In The Deep End: Becoming a Foreign Language Assistant

For a language learner, spending time in a country where that language is spoken is a truly amazing experience. All that you have been studying suddenly becomes real, and these strange words and sounds now allow you to actually communicate with other people. Of course, even better than just visiting that country, is actually living there. Below, I’m going to talk about a project in which I participated in Spain, which could bring this possibility closer to reality for students of Spanish in the U.S.

Despite having studied Architecture at university, after taking a short course in Spanish at the end of my second year, all I wanted to do by the time I graduated was go to Spain and become fluent. English teaching is the natural path for natives working abroad, but I had no teaching experience and no idea of where to start. After a bit of Internet searching I found the solution, to work as an English Language Assistant, or ‘Auxiliar de Conversación’.

The job involves spending 12 hours per week assisting other teachers in the classroom with speaking activities, games, or even planning and carrying out lessons yourself. I learned a lot about English grammar and teaching methodology, and my confidence and public speaking skills improved greatly after standing up every day in front of 30+ teenagers. However, the main benefit of the program undoubtedly has less to do with language teaching and more with the cultural exchange that inevitably takes place between the assistant, the students, the teachers, and the whole community.

This is especially the case in the smaller towns all over the country which, unlike the big cities, have had little contact with tourists. I had requested a smaller town in the hope of a more ‘authentic’ experience, and my placement in Baeza, Andalucia fulfilled every expectation I had, and more. Although smaller towns don’t offer the variety of cultural activities that big cities do, living here meant that I actually got to know people, and every time I left the house I would bump into someone I knew. This familiarity made me feel that I was actually living a real life there, and that I formed part of the fabric of the town, rather than simply living on the outskirts of a culture and looking inwards with curiosity.

The other great advantage of smaller towns is that few people other than the English teachers actually speak English. Although exhausting at first, having to speak Spanish in order to survive meant that after my first year (I ended up staying for three!) I was totally fluent. This of course also had a lot to do with my making a conscious decision from the start to try to socialize more with locals than the other assistants. I held out and looked for locals to share an apartment with, and I was constantly on the lookout for ‘intercambios’ or language exchanges with people interested in learning English. I always accepted any social invitations I received (even for things that didn’t interest me at all), as it provided contact with the culture. It’s a lot more challenging than just hanging out with the other assistants, but it’s much more enriching in the end.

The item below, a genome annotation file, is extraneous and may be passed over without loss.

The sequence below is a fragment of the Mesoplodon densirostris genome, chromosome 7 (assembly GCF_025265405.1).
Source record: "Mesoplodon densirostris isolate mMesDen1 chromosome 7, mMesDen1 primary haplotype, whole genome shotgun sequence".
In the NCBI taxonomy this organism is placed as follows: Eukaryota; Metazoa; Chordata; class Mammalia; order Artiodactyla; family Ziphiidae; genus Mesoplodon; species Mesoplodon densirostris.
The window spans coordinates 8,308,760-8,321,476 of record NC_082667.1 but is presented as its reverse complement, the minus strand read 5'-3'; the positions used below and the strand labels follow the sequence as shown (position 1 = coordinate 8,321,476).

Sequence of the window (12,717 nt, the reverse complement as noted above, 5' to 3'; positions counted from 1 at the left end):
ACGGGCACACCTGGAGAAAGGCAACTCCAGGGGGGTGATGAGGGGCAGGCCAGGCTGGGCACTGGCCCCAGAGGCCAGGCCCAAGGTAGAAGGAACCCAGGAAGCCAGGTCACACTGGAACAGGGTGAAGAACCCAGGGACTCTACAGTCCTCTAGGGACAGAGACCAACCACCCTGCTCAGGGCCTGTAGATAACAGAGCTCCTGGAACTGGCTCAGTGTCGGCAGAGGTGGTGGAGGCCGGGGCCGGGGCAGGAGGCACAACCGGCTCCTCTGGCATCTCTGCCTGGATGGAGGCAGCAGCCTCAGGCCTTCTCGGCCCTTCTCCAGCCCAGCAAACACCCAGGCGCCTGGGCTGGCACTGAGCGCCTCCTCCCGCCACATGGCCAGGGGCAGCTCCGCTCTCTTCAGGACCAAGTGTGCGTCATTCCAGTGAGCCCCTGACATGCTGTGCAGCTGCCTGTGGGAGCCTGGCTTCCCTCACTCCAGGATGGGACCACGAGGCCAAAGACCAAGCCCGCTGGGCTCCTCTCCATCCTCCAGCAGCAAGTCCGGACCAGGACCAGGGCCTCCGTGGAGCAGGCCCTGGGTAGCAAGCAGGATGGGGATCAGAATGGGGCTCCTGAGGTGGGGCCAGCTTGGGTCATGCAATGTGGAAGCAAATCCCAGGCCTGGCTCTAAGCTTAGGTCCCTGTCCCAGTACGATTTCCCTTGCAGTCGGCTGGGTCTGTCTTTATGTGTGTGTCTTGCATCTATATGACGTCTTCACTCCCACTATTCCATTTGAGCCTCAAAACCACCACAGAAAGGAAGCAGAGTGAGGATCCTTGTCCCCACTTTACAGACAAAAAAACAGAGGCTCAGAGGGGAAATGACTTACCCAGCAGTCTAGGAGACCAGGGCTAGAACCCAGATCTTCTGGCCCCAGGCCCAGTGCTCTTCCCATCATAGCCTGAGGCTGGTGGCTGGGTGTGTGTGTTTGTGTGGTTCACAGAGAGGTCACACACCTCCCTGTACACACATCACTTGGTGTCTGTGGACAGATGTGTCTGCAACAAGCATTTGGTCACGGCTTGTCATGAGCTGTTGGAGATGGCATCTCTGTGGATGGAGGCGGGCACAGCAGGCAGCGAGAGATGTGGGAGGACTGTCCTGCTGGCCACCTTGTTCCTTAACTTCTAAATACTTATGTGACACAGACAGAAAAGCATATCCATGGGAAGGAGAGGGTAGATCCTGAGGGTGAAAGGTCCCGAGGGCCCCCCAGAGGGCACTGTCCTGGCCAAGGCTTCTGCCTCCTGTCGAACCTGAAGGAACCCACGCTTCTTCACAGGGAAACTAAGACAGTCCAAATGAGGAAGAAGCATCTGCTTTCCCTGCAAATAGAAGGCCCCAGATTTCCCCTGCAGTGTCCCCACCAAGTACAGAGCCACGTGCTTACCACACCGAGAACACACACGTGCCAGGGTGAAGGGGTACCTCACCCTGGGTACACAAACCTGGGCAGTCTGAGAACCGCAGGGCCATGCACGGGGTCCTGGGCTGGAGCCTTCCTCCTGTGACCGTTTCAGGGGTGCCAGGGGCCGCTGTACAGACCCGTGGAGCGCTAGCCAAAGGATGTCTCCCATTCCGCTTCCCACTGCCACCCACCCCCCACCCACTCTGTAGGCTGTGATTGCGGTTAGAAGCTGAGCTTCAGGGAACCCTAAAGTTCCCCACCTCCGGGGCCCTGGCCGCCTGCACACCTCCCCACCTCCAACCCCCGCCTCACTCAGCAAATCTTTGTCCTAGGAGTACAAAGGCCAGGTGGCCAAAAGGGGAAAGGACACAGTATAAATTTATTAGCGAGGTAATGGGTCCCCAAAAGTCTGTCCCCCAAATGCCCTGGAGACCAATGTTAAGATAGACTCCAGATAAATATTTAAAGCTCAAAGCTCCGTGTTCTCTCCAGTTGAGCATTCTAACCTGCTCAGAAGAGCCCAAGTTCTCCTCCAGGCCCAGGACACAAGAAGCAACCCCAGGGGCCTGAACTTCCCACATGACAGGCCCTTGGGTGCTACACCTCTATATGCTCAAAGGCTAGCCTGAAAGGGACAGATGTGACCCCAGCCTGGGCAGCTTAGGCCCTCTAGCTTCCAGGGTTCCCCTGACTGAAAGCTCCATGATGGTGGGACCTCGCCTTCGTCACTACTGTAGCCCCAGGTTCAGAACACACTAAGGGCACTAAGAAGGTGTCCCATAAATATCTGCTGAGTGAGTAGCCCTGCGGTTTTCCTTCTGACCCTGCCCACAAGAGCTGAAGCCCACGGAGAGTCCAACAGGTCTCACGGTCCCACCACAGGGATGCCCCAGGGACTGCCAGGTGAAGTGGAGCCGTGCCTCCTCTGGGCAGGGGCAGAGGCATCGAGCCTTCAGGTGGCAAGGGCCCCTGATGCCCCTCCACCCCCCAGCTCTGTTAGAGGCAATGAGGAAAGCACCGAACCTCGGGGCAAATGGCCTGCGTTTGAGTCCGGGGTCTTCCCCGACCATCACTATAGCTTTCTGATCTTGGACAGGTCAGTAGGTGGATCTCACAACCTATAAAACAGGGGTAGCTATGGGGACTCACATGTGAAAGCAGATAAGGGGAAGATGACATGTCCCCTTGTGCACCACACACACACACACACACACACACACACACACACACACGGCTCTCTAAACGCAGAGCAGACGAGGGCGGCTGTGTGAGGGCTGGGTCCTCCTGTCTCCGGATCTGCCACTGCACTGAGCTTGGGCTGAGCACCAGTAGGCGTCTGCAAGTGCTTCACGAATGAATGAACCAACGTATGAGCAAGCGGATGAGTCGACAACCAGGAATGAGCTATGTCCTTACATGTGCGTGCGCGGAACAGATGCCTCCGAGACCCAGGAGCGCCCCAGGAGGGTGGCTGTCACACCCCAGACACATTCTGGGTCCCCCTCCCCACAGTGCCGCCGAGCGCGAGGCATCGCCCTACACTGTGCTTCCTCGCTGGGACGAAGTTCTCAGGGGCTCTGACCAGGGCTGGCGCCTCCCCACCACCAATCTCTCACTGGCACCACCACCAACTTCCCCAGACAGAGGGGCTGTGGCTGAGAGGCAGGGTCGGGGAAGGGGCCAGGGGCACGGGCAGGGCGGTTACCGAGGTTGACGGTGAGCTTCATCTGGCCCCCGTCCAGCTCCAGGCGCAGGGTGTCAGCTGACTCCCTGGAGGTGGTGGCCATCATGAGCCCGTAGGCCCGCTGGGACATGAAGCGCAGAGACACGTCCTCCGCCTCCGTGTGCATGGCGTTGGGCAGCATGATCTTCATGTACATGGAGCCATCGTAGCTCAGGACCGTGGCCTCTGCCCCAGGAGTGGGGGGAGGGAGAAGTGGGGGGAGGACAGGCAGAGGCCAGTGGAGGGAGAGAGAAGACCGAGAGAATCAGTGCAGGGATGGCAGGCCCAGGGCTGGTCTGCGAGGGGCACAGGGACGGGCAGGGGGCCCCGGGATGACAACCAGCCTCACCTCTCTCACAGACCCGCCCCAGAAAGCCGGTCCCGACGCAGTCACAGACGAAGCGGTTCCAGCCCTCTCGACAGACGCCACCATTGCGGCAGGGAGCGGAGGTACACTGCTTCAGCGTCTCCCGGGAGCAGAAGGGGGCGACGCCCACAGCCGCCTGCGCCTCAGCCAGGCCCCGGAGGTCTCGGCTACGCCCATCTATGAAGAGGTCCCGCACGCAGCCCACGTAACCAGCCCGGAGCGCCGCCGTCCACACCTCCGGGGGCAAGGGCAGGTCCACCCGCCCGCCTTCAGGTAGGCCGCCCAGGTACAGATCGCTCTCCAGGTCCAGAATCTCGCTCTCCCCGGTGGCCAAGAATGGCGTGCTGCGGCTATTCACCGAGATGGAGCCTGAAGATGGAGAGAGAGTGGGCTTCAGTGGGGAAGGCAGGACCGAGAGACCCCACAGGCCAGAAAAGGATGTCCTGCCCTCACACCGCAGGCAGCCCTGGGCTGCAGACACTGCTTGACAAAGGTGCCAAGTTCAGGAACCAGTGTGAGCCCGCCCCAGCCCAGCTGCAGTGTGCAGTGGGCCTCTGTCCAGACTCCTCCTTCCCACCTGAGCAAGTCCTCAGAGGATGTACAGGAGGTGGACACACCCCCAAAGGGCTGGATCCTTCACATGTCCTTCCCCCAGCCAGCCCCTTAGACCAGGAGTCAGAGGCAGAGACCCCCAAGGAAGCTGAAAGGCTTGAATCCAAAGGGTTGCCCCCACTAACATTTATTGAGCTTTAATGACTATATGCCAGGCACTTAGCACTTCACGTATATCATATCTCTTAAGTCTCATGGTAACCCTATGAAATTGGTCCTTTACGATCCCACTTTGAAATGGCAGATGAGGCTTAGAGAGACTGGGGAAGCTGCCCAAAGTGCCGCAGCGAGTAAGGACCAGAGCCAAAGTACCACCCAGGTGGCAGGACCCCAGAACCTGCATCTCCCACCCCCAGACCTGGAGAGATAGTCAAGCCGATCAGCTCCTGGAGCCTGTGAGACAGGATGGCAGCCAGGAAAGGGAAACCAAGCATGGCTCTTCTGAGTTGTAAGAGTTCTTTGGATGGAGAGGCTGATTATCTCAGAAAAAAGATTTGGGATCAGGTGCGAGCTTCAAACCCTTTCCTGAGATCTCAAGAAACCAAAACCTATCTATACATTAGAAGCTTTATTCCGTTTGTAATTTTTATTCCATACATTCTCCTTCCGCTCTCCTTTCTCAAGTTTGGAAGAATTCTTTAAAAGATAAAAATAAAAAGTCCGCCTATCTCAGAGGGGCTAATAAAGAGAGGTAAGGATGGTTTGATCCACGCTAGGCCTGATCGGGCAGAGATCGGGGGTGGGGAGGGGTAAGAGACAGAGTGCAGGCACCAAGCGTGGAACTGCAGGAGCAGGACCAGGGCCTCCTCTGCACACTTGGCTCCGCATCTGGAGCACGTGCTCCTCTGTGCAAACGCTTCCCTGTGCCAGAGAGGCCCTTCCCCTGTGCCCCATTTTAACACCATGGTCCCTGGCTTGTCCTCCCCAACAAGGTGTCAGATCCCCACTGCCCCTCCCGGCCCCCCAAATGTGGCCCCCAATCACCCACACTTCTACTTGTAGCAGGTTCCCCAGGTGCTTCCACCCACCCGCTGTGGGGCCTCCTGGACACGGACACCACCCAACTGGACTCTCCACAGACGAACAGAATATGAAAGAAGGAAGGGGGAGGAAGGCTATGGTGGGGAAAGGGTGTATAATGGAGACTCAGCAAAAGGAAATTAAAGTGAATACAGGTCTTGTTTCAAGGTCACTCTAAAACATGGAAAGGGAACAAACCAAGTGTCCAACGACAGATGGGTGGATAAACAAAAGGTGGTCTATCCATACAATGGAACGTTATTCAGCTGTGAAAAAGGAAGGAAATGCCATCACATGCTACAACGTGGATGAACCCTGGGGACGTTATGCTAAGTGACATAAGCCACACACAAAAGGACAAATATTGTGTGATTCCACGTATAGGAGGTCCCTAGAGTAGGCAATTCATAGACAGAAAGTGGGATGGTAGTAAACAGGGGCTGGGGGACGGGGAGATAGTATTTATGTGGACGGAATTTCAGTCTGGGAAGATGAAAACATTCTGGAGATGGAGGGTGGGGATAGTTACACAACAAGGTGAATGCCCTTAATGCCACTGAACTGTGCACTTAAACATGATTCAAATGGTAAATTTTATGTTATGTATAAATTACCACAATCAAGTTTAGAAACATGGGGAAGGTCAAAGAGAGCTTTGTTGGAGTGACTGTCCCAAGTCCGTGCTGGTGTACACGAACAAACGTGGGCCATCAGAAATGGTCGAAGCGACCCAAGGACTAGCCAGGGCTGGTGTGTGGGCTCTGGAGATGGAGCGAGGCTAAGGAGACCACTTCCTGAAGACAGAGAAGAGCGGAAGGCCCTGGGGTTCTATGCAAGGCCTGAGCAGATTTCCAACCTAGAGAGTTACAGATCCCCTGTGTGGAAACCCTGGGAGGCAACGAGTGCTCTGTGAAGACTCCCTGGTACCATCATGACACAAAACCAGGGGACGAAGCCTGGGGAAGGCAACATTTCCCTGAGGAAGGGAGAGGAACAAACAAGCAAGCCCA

I took part in the program from 2006-2008, and since then it has grown hugely, thanks in part to another exciting project taking place in schools across Spain, in which other subjects are being taught in English. I was involved in preparing materials for Art and History, and in translating some of the paperwork for the project. You receive a monthly stipend of €700 which is almost enough to live on in small towns and villages, but not in cities. Most people manage to supplement their income eventually by giving private classes (after all, you have plenty of spare time). Applications for 2013 open in January, but one word of warning – there are many agencies in the US charging a fee to enroll on the project, apply directly to the Ministry of Education here.

When I’m on tour, I like to tell the students about my experience in the hope it will inspire them to do something similar one day. But perhaps there are even some teachers out there thinking of taking a gap year?!

Article written by Sarah Wyland

Sarah Wyland
Sarah never gets in trouble for being on Facebook and Instagram at work, because its her job. As social media manager, she gets to tell the stories of travelers, teachers, and interesting places. Other titles she enjoys include dog mom to Knox, barre instructor, Crossfit athlete, avid reader, and world traveler.
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